The UK government has launched a review of proof-of-inoculation passports, but practical and ethical concerns remain to the fore
With the vaccine rollout in the UK continuing apace – as of the 12th of March, over 23 million first doses and almost 1.5 million second doses had been delivered – and as thoughts return to restarting daily life as we once knew it, a debate over ‘vaccine passports’ has begun to rage.
The concept of a vaccine passport is fairly simple. Those who have had the jab would receive an official passport or certificate, providing proof of inoculation. Advocates of the scheme, such as ex-Prime Minister Tony Blair, argue that passports would give the public confidence to go about their daily lives again once restrictions have been lifted and provide a boost to the economy.
Practical and ethical concerns
However, the idea is fraught with difficulties. For one, there are the practicalities. Issuing vaccinated citizens with a proof-of-inoculation passport would be a huge administrative task, and there are expenses to consider as the UK economy reels from the havoc wrought by a series of lockdowns over the past year. Would holders be entitled to a passport after one dose, or would they only be issued after the second dose? Those who have received a jab are provided with vaccination cards. Could these be used as official proof of vaccination, negating the need to issue official passports?
Then there are civil rights issues to consider. One can only imagine the furore that would ensue if the UK government announced that entry into entertainment and hospitality venues will hinge on possession of a vaccine passport. Once the entire adult population of the UK has been offered a vaccine, would workplaces and places of worship operate passport-only policies? In such a scenario discrimination would be the watchword, and the government could face a string of lawsuits.
The picture is rather different when it comes to international travel, and it is here that a stronger case can be made for vaccination passports. A number of EU countries, including France, Germany, and Spain, have indicated that they are exploring passport schemes. Cyprus has said that it will welcome UK holidaymakers who have been inoculated, while other countries, such as Portugal, will open their borders to travellers who have either proof of vaccination or have returned a negative test. The European Commission has also announced plans for a ‘digital green pass’, a hybrid form of a vaccine passport that would provide proof of vaccination, or recent test results for those yet to receive a jab, with the aim of reviving international travel.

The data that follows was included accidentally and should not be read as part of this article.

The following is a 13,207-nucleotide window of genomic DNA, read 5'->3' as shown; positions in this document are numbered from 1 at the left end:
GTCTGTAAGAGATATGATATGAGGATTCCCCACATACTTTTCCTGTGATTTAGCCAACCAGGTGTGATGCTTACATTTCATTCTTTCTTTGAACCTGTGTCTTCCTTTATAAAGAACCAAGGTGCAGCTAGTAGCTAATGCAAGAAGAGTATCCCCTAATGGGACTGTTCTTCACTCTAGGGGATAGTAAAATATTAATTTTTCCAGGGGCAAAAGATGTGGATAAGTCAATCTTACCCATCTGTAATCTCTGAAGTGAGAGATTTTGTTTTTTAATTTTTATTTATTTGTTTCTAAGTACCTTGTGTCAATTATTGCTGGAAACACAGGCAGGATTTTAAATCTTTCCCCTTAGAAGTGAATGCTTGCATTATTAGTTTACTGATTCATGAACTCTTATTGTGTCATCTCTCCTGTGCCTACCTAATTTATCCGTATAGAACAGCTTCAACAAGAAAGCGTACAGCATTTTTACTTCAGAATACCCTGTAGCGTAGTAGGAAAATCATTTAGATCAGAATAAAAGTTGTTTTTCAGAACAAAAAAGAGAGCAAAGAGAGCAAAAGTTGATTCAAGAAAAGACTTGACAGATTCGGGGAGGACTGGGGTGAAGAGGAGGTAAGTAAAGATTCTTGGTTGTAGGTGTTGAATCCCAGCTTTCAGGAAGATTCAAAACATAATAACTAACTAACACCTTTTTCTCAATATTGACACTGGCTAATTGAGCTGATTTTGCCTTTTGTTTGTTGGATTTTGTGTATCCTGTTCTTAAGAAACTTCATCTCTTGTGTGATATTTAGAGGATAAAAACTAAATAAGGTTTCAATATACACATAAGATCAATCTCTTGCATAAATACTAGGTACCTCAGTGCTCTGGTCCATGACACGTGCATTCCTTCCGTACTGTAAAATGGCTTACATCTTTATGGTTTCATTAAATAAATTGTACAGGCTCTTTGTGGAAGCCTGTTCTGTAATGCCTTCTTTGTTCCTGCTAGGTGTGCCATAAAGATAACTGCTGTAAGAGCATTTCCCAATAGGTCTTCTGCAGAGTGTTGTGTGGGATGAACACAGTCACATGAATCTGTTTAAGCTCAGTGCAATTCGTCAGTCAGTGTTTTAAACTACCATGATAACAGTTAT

UK government ministers have been cagey – and contradictory – on the issue. Back in November, Vaccines Minister Nadhim Zahawi indicated that the government was exploring the idea of immunity passports in one form or another, possibly via a phone app. In early February he was unequivocal in ruling out vaccine passports as an option for travel abroad. He said that such a policy would be “discriminatory”, pointing out that if travellers are required to show proof of vaccination at borders, they could obtain evidence from their GP. Just days later, however, he appeared to row back on this, noting that the government was considering a ‘certificate’ for overseas travellers.
A political minefield
Towards the end of February, Boris Johnson announced that the government has launched a review into vaccine passports, as well as testing certificates, that will be headed by Michael Gove. Although Johnson indicated that they would not be introduced at a granular level for domestic use within the UK, to the extent that proof of vaccination would be required to gain entry to a pub or theatre, the review indicates that ministers are leaving most options on the table.
Moral and ethical concerns, alongside practical issues, will be weighed against the economic benefits that passports or certificates could bring as the government aims to provide succour to under-siege industries such as hospitality. A twelve-point criteria for vaccine passports issued by The Royal Society highlights just how complicated the issue is, with cost, privacy concerns, international cooperation, technology, immunity rates and ethical considerations all coming into play.
The issue is, to put it mildly, something of a minefield. It is expected that the review will be completed by 21 June, coinciding with the earliest date that has been earmarked for a lifting of all final restrictions in England. One suspects that the government will end up ruling out the use of domestic passports or certificates for everyday use, although exceptions could be made for certain ‘mass gatherings, such as sports matches or festivals.
Vaccine passports for overseas travel are more likely to be adopted. The majority of countries, including the UK, currently require travellers to provide proof of a negative test result before entry, as governments attempt to limit imported cases and counter the threat of more transmissible ‘problem variants’ of the disease. As vaccine passport proponent Tony Blair points out, an international consensus will need to be achieved in order to avoid a patchwork of conflicting verification systems. The challenge will be whether the international community can deliver such a framework to revive travel in a COVID-secure fashion, without compromising hard-won infection rate gains.